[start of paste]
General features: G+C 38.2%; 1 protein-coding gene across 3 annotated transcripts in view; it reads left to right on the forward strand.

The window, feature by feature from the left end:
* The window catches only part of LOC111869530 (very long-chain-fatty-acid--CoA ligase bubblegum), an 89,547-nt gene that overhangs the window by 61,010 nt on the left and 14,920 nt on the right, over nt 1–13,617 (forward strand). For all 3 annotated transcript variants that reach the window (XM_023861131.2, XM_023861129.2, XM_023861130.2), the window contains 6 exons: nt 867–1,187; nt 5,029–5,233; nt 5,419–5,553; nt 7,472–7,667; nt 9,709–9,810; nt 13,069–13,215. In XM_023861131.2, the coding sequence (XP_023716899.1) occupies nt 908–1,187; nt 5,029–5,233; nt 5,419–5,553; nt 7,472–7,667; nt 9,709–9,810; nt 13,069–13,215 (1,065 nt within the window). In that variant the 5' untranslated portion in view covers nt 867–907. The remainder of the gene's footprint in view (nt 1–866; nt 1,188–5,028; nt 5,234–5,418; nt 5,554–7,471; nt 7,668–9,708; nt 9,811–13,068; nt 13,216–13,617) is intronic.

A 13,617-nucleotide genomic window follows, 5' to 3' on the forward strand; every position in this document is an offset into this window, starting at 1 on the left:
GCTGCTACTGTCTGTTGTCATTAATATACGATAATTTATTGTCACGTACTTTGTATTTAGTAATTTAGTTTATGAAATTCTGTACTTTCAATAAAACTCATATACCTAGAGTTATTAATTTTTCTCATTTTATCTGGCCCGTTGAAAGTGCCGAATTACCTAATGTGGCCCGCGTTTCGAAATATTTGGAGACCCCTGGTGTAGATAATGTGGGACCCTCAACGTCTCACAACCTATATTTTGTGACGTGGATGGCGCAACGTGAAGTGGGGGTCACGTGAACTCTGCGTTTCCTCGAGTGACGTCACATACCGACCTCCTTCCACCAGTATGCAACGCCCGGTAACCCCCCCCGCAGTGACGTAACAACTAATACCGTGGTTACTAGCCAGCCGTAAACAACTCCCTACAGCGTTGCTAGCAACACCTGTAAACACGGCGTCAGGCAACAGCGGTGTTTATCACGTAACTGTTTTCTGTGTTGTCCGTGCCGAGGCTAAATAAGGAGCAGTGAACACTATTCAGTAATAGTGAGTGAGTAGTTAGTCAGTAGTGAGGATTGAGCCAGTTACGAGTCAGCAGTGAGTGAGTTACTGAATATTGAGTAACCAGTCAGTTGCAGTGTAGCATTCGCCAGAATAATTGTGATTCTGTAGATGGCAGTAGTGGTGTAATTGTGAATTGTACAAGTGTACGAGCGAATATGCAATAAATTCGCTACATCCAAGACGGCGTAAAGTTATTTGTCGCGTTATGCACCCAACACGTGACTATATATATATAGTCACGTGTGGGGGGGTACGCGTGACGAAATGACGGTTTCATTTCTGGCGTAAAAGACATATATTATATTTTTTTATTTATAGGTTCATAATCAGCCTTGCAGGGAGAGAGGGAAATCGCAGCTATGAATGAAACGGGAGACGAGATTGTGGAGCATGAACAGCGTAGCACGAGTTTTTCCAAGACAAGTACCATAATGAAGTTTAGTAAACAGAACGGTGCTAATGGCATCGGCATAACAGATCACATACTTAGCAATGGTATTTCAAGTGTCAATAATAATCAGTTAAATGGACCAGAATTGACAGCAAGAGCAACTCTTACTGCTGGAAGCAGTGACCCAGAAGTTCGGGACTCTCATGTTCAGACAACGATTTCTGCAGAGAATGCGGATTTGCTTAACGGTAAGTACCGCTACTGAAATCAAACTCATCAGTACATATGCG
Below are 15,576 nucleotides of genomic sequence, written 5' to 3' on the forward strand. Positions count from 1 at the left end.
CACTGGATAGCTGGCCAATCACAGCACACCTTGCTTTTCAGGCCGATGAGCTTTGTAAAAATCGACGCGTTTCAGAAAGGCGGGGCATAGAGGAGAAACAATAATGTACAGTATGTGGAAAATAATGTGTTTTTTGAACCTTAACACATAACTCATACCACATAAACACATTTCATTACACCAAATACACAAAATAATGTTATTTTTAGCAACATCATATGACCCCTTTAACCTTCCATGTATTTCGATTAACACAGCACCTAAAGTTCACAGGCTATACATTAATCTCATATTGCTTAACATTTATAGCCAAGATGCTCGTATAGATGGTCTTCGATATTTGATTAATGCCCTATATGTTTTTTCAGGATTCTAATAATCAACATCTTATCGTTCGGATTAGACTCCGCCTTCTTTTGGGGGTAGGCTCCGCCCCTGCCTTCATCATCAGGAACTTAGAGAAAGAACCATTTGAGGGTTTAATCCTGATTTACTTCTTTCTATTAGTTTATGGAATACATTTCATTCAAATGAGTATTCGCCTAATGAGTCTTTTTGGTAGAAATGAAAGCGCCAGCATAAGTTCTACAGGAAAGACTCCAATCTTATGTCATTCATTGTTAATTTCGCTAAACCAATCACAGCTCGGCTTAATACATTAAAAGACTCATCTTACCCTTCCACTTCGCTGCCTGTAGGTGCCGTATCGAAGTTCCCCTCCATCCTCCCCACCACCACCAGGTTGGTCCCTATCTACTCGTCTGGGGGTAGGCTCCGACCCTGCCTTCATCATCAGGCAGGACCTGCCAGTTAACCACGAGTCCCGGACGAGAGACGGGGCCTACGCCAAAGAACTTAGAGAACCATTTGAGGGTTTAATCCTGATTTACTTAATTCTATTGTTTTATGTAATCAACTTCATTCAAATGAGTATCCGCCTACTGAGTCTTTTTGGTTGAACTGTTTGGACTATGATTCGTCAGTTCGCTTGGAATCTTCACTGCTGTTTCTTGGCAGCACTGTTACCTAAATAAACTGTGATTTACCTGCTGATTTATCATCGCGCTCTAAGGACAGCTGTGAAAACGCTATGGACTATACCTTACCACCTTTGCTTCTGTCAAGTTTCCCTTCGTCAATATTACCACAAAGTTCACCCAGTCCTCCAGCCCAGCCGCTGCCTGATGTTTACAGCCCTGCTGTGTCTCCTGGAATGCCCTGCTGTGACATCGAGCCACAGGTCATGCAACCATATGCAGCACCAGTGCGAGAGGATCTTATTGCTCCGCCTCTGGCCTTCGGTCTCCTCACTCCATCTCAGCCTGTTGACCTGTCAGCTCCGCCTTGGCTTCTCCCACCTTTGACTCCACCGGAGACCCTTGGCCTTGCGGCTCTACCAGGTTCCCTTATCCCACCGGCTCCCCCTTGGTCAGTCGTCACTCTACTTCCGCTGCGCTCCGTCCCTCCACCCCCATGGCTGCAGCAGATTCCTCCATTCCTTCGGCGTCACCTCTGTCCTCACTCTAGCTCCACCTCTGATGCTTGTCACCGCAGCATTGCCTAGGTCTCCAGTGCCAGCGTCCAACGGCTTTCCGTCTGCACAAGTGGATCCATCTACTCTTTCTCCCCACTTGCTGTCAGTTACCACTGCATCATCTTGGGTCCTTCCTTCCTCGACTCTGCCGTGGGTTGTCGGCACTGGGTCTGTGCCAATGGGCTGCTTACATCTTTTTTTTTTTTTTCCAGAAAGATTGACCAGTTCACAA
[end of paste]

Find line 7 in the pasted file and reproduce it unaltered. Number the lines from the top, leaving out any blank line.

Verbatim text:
CACTGGATAGCTGGCCAATCACAGCACACCTTGCTTTTCAGGCCGATGAGCTTTGTAAAAATCGACGCGTTTCAGAAAGGCGGGGCATAGAGGAGAAACAATAATGTACAGTATGTGGAAAATAATGTGTTTTTTGAACCTTAACACATAACTCATACCACATAAACACATTTCATTACACCAAATACACAAAATAATGTTATTTTTAGCAACATCATATGACCCCTTTAACCTTCCATGTATTTCGATTAACACAGCACCTAAAGTTCACAGGCTATACATTAATCTCATATTGCTTAACATTTATAGCCAAGATGCTCGTATAGATGGTCTTCGATATTTGATTAATGCCCTATATGTTTTTTCAGGATTCTAATAATCAACATCTTATCGTTCGGATTAGACTCCGCCTTCTTTTGGGGGTAGGCTCCGCCCCTGCCTTCATCATCAGGAACTTAGAGAAAGAACCATTTGAGGGTTTAATCCTGATTTACTTCTTTCTATTAGTTTATGGAATACATTTCATTCAAATGAGTATTCGCCTAATGAGTCTTTTTGGTAGAAATGAAAGCGCCAGCATAAGTTCTACAGGAAAGACTCCAATCTTATGTCATTCATTGTTAATTTCGCTAAACCAATCACAGCTCGGCTTAATACATTAAAAGACTCATCTTACCCTTCCACTTCGCTGCCTGTAGGTGCCGTATCGAAGTTCCCCTCCATCCTCCCCACCACCACCAGGTTGGTCCCTATCTACTCGTCTGGGGGTAGGCTCCGACCCTGCCTTCATCATCAGGCAGGACCTGCCAGTTAACCACGAGTCCCGGACGAGAGACGGGGCCTACGCCAAAGAACTTAGAGAACCATTTGAGGGTTTAATCCTGATTTACTTAATTCTATTGTTTTATGTAATCAACTTCATTCAAATGAGTATCCGCCTACTGAGTCTTTTTGGTTGAACTGTTTGGACTATGATTCGTCAGTTCGCTTGGAATCTTCACTGCTGTTTCTTGGCAGCACTGTTACCTAAATAAACTGTGATTTACCTGCTGATTTATCATCGCGCTCTAAGGACAGCTGTGAAAACGCTATGGACTATACCTTACCACCTTTGCTTCTGTCAAGTTTCCCTTCGTCAATATTACCACAAAGTTCACCCAGTCCTCCAGCCCAGCCGCTGCCTGATGTTTACAGCCCTGCTGTGTCTCCTGGAATGCCCTGCTGTGACATCGAGCCACAGGTCATGCAACCATATGCAGCACCAGTGCGAGAGGATCTTATTGCTCCGCCTCTGGCCTTCGGTCTCCTCACTCCATCTCAGCCTGTTGACCTGTCAGCTCCGCCTTGGCTTCTCCCACCTTTGACTCCACCGGAGACCCTTGGCCTTGCGGCTCTACCAGGTTCCCTTATCCCACCGGCTCCCCCTTGGTCAGTCGTCACTCTACTTCCGCTGCGCTCCGTCCCTCCACCCCCATGGCTGCAGCAGATTCCTCCATTCCTTCGGCGTCACCTCTGTCCTCACTCTAGCTCCACCTCTGATGCTTGTCACCGCAGCATTGCCTAGGTCTCCAGTGCCAGCGTCCAACGGCTTTCCGTCTGCACAAGTGGATCCATCTACTCTTTCTCCCCACTTGCTGTCAGTTACCACTGCATCATCTTGGGTCCTTCCTTCCTCGACTCTGCCGTGGGTTGTCGGCACTGGGTCTGTGCCAATGGGCTGCTTACATCTTTTTTTTTTTTTTCCAGAAAGATTGACCAGTTCACAA